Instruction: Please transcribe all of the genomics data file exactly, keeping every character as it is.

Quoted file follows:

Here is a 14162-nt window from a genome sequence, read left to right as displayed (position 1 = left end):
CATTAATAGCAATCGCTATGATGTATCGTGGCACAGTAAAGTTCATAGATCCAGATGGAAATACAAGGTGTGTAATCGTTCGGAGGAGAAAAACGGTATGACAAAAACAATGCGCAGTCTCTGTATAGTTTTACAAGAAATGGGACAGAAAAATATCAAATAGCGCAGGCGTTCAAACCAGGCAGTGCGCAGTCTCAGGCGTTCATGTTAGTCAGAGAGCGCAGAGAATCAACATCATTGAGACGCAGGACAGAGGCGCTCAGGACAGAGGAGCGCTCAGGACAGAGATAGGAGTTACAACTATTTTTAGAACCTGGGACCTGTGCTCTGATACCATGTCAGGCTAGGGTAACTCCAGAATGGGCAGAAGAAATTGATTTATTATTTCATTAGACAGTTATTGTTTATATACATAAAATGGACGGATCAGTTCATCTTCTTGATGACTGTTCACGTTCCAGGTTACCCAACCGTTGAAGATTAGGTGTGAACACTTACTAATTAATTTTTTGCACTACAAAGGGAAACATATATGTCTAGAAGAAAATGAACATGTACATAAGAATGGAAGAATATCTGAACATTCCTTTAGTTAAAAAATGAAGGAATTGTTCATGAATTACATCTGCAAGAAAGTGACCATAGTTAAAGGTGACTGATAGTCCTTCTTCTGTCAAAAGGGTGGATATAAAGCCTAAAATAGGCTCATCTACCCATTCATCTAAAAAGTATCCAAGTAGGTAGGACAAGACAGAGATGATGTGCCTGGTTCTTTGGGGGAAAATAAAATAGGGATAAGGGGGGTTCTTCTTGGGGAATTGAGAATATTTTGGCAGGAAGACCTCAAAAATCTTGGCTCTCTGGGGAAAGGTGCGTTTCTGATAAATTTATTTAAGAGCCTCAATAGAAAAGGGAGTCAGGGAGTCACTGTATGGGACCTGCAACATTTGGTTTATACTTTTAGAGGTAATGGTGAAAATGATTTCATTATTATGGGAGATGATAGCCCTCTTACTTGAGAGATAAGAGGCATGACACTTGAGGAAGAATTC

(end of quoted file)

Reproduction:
Here is a 14162-nt window from a genome sequence, read left to right as displayed (position 1 = left end):
CATTAATAGCAATCGCTATGATGTATCGTGGCACAGTAAAGTTCATAGATCCAGATGGAAATACAAGGTGTGTAATCGTTCGGAGGAGAAAAACGGTATGACAAAAACAATGCGCAGTCTCTGTATAGTTTTACAAGAAATGGGACAGAAAAATATCAAATAGCGCAGGCGTTCAAACCAGGCAGTGCGCAGTCTCAGGCGTTCATGTTAGTCAGAGAGCGCAGAGAATCAACATCATTGAGACGCAGGACAGAGGCGCTCAGGACAGAGGAGCGCTCAGGACAGAGATAGGAGTTACAACTATTTTTAGAACCTGGGACCTGTGCTCTGATACCATGTCAGGCTAGGGTAACTCCAGAATGGGCAGAAGAAATTGATTTATTATTTCATTAGACAGTTATTGTTTATATACATAAAATGGACGGATCAGTTCATCTTCTTGATGACTGTTCACGTTCCAGGTTACCCAACCGTTGAAGATTAGGTGTGAACACTTACTAATTAATTTTTTGCACTACAAAGGGAAACATATATGTCTAGAAGAAAATGAACATGTACATAAGAATGGAAGAATATCTGAACATTCCTTTAGTTAAAAAATGAAGGAATTGTTCATGAATTACATCTGCAAGAAAGTGACCATAGTTAAAGGTGACTGATAGTCCTTCTTCTGTCAAAAGGGTGGATATAAAGCCTAAAATAGGCTCATCTACCCATTCATCTAAAAAGTATCCAAGTAGGTAGGACAAGACAGAGATGATGTGCCTGGTTCTTTGGGGGAAAATAAAATAGGGATAAGGGGGGTTCTTCTTGGGGAATTGAGAATATTTTGGCAGGAAGACCTCAAAAATCTTGGCTCTCTGGGGAAAGGTGCGTTTCTGATAAATTTATTTAAGAGCCTCAATAGAAAAGGGAGTCAGGGAGTCACTGTATGGGACCTGCAACATTTGGTTTATACTTTTAGAGGTAATGGTGAAAATGATTTCATTATTATGGGAGATGATAGCCCTCTTACTTGAGAGATAAGAGGCATGACACTTGAGGAAGAATTC